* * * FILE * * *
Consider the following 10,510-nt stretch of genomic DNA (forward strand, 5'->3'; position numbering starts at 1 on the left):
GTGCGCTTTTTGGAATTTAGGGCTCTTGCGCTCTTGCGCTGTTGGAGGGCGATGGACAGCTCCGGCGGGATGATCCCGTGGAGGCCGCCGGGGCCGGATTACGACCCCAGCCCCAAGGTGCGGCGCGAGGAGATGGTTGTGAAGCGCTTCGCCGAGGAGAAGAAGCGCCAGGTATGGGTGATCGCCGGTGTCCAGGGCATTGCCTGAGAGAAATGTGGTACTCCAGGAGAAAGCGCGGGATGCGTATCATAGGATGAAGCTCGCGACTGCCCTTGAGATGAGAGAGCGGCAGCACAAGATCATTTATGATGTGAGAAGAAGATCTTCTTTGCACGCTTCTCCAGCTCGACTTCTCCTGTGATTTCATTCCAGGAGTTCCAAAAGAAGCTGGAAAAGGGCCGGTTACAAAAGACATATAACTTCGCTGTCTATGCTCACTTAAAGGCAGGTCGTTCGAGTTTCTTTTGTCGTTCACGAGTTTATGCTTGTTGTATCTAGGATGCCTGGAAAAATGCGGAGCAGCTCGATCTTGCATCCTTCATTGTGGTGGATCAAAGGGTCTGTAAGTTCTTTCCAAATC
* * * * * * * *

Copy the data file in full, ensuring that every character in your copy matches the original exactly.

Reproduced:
Consider the following 10,510-nt stretch of genomic DNA (forward strand, 5'->3'; position numbering starts at 1 on the left):
GTGCGCTTTTTGGAATTTAGGGCTCTTGCGCTCTTGCGCTGTTGGAGGGCGATGGACAGCTCCGGCGGGATGATCCCGTGGAGGCCGCCGGGGCCGGATTACGACCCCAGCCCCAAGGTGCGGCGCGAGGAGATGGTTGTGAAGCGCTTCGCCGAGGAGAAGAAGCGCCAGGTATGGGTGATCGCCGGTGTCCAGGGCATTGCCTGAGAGAAATGTGGTACTCCAGGAGAAAGCGCGGGATGCGTATCATAGGATGAAGCTCGCGACTGCCCTTGAGATGAGAGAGCGGCAGCACAAGATCATTTATGATGTGAGAAGAAGATCTTCTTTGCACGCTTCTCCAGCTCGACTTCTCCTGTGATTTCATTCCAGGAGTTCCAAAAGAAGCTGGAAAAGGGCCGGTTACAAAAGACATATAACTTCGCTGTCTATGCTCACTTAAAGGCAGGTCGTTCGAGTTTCTTTTGTCGTTCACGAGTTTATGCTTGTTGTATCTAGGATGCCTGGAAAAATGCGGAGCAGCTCGATCTTGCATCCTTCATTGTGGTGGATCAAAGGGTCTGTAAGTTCTTTCCAAATC